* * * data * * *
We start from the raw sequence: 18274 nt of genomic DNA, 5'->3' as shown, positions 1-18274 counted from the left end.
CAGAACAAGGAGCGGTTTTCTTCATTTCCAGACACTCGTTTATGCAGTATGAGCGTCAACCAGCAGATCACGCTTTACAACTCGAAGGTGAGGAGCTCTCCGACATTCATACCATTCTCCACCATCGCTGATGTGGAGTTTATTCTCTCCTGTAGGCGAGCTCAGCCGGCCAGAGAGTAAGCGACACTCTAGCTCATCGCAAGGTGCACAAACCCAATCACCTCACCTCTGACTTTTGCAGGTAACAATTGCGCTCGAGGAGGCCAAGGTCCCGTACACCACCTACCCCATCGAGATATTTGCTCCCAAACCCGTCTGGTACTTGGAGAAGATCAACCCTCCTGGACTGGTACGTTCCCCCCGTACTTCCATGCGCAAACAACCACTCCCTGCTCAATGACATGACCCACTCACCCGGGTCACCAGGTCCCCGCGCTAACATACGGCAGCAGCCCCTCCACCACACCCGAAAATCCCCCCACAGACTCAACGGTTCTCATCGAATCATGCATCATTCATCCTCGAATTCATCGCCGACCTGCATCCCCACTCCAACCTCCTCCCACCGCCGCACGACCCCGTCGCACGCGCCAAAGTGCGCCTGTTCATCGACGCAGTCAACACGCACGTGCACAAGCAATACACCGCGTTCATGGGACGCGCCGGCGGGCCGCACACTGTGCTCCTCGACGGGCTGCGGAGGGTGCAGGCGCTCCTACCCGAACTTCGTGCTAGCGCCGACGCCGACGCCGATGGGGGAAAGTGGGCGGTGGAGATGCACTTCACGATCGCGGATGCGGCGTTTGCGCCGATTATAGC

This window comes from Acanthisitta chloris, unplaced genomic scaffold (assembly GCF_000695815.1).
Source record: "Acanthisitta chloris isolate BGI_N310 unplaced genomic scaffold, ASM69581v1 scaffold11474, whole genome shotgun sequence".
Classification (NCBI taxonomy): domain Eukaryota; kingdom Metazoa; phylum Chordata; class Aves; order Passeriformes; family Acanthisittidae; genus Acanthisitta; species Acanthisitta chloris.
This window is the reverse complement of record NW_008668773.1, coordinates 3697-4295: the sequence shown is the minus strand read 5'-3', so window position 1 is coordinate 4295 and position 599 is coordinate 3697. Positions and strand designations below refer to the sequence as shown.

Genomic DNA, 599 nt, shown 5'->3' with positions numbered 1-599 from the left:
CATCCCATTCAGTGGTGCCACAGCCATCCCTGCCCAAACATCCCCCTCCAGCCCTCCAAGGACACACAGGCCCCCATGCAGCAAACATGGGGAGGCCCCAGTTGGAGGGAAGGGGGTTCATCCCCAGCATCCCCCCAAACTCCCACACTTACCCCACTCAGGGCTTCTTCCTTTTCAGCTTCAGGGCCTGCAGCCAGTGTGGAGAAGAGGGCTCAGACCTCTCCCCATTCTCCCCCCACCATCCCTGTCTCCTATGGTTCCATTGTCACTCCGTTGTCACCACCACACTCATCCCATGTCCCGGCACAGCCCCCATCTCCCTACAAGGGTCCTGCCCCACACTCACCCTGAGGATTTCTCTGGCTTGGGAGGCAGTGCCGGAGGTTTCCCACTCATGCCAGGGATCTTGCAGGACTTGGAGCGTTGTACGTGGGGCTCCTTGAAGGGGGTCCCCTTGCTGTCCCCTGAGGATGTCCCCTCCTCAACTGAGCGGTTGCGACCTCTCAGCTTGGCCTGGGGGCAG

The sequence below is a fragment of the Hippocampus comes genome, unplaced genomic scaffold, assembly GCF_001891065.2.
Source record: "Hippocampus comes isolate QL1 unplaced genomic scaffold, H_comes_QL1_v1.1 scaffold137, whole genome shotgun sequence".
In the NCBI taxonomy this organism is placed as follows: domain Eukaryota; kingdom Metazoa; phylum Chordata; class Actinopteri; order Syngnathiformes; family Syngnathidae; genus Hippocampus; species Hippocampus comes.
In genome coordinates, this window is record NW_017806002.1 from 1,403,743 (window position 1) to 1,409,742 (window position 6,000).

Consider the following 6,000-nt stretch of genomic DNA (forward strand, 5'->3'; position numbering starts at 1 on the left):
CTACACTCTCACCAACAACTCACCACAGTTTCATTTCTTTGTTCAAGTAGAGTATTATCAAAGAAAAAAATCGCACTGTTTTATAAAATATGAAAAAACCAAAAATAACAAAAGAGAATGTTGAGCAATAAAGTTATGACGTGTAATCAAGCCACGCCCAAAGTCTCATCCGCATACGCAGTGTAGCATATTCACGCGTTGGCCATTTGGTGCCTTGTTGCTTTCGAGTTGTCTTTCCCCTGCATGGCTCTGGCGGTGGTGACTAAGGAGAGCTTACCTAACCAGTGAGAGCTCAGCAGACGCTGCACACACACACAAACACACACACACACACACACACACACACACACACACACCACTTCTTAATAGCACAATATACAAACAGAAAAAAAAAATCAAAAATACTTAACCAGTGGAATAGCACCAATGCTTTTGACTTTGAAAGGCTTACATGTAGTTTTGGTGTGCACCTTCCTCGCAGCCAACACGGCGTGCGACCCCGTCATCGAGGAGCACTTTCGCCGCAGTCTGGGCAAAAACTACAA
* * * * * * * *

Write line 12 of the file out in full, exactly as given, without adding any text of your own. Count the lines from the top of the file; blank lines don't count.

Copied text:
In genome coordinates, this window is record NW_017806002.1 from 1,403,743 (window position 1) to 1,409,742 (window position 6,000).